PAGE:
800 Volt Charging – Game Changer?
Electric vehicles continue to increase their share of sales. Estimates for when EVs overtaking conventional cars range from 2030 to 2050 with the predicted time continuing to fall. Government subsidies and improvements in charging infrastructure increase the attractiveness of electric vehicles. In this article we will talk about why 800-volt charging will be a game-changer, allowing electric vehicles to charge much faster.
800 Volt Refers To A Type Of Fast Charging Technology
As of late 2022, the majority of public DC fast chargers are built for cars with a 400 volt cell architecture, as that’s been the standard for many years.
Newer fast chargers which support 800 volt charging have started to emerge, at providers like Electrify America and EVGO, and IONITY and Circle K overseas.
Public vehicle chargers, also known as EVSCs or electric vehicle supply equipment, are a relay from a power source that communicates to your car in a basic way to verify the amperage limits before transmitting power into your EV.
By-Passing The EV On-Board Charger
The advanced technology takes place inside your EV.
Inside is an “onboard charger” rated between 6 to 20 kilowatts and does the magic of converting AC power to DC power before before stored in the battery pack.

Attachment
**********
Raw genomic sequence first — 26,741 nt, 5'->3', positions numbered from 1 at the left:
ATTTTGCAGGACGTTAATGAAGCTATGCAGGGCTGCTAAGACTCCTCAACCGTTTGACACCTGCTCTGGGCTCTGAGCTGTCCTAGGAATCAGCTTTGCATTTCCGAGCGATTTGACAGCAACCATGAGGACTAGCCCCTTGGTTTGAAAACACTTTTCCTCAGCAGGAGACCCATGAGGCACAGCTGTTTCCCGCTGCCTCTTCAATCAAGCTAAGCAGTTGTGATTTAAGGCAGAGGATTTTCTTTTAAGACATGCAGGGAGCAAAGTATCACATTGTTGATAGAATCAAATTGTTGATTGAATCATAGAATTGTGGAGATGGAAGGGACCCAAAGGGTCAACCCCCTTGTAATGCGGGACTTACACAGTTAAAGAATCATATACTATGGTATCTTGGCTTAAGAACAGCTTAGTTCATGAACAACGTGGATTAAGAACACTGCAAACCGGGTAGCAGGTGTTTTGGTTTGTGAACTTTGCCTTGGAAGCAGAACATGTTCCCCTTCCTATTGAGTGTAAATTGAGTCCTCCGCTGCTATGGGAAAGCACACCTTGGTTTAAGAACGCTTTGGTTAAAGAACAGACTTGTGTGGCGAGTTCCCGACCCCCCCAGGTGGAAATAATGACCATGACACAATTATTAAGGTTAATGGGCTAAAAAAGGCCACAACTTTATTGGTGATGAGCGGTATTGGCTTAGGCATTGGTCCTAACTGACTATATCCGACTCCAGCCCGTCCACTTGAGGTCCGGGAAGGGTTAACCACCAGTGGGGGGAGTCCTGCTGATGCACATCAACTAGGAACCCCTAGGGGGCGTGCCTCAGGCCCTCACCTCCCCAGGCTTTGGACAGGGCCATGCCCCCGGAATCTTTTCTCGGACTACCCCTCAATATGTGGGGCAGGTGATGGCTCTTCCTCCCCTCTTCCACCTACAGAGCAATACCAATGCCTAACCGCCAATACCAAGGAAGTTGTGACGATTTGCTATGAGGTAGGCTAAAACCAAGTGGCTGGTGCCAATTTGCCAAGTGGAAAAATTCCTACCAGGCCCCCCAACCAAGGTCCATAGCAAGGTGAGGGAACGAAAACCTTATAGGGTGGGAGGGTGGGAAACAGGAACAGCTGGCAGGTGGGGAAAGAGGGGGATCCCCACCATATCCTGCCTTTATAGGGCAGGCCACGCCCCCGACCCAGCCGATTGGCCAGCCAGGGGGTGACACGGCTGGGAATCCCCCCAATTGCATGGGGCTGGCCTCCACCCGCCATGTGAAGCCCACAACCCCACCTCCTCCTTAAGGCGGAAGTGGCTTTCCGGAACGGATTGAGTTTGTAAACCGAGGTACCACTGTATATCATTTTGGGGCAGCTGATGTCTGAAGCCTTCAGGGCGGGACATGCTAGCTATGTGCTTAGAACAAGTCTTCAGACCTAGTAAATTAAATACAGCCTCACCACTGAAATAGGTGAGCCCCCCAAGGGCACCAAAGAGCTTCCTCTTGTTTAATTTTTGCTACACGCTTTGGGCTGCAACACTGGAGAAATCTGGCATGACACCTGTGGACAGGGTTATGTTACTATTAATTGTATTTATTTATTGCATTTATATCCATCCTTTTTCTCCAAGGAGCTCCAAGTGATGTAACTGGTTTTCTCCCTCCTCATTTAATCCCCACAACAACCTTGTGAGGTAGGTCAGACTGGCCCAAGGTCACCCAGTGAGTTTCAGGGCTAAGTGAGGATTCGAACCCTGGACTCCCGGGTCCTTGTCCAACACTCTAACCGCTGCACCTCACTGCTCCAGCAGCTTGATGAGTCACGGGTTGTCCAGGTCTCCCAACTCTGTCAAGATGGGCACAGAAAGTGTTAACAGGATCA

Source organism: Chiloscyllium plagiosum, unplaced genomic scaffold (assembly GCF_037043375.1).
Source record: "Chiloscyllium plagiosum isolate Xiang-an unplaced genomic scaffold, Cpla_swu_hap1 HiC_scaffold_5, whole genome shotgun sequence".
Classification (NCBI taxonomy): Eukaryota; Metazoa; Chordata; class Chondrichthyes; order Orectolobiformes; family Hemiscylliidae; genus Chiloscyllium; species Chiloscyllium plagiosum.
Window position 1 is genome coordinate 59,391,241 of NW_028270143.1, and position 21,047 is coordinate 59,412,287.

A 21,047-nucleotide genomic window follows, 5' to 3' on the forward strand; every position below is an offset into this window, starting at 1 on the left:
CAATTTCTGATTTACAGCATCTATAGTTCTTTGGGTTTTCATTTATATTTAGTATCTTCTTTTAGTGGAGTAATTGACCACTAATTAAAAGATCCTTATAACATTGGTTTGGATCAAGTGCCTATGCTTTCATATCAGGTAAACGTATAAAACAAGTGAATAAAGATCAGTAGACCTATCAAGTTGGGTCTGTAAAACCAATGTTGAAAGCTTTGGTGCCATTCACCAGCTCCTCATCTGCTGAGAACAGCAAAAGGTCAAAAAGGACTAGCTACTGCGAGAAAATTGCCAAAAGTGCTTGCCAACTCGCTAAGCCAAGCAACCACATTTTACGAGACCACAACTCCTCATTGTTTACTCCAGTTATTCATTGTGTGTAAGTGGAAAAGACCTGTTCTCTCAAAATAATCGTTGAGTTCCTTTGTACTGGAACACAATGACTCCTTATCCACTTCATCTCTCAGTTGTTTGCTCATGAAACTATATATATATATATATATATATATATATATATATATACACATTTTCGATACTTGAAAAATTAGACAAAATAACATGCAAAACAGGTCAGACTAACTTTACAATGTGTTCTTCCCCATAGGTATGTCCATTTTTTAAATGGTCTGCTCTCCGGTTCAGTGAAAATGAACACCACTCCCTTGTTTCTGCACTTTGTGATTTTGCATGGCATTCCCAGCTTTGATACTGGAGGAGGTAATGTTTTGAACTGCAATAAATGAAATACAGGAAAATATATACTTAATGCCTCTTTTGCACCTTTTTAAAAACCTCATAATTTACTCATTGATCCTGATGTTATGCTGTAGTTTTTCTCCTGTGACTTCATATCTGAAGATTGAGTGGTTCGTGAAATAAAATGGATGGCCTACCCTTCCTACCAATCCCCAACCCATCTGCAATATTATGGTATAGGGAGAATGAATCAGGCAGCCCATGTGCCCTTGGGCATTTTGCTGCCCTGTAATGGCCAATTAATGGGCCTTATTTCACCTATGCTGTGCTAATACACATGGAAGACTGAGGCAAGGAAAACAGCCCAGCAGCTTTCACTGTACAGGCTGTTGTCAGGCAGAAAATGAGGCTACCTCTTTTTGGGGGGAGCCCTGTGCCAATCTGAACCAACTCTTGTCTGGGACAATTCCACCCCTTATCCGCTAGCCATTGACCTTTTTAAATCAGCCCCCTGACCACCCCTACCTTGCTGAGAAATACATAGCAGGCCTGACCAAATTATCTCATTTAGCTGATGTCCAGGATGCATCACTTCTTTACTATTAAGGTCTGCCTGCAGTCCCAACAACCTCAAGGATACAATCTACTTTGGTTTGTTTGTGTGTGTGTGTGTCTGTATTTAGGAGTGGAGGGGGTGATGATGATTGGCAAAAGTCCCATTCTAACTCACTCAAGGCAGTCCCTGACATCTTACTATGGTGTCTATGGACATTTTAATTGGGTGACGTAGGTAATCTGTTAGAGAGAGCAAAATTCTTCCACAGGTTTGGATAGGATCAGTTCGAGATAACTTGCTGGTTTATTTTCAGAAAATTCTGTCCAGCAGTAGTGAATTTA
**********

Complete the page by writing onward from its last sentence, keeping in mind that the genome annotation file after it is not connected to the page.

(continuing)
On-board chargers are large, heavy, and expensive. DC fast chargers perform this exact same function as the on-board charger but on a much larger scale and on the outside of the car.
These large cabinets contain AC to DC converters that charge your battery directly when charging at a DC fast charger.
The power bypasses the on-board charger and goes straight into the battery pack. This allows you to charge your car very quickly.
Fast charging will solve a lot of the range of anxiety issues that people have with electric vehicles. But there are other benefits to fast charging as well.
For example, if you’re on a long road trip and need to charge your car, being able to do it quickly will be very helpful.
How Can You Tell The Difference Between 400 Volt and 800 Volt Public Chargers
At a charging station, you can quickly tell the chargers apart by their maximum output power.
In the US, typically a 150 kilowatt charger will be rated for 400 volts, while 350 kilowatt charges are able to output up to 800 volts.
There are likely differences, but it seems like this is the standard that most companies have landed on.
These DC fast chargers are designed to output a full range of voltages to safely charge electric vehicles.
If you arrive with the very low battery and plug-in the charger, it will accommodate and adjust accordingly.
The 350 kilowatt chargers will also drop down the voltage to work properly with the 400 volt battery pack compatibility was built in from the start.
Porsche Taycan: First EV With 800V charging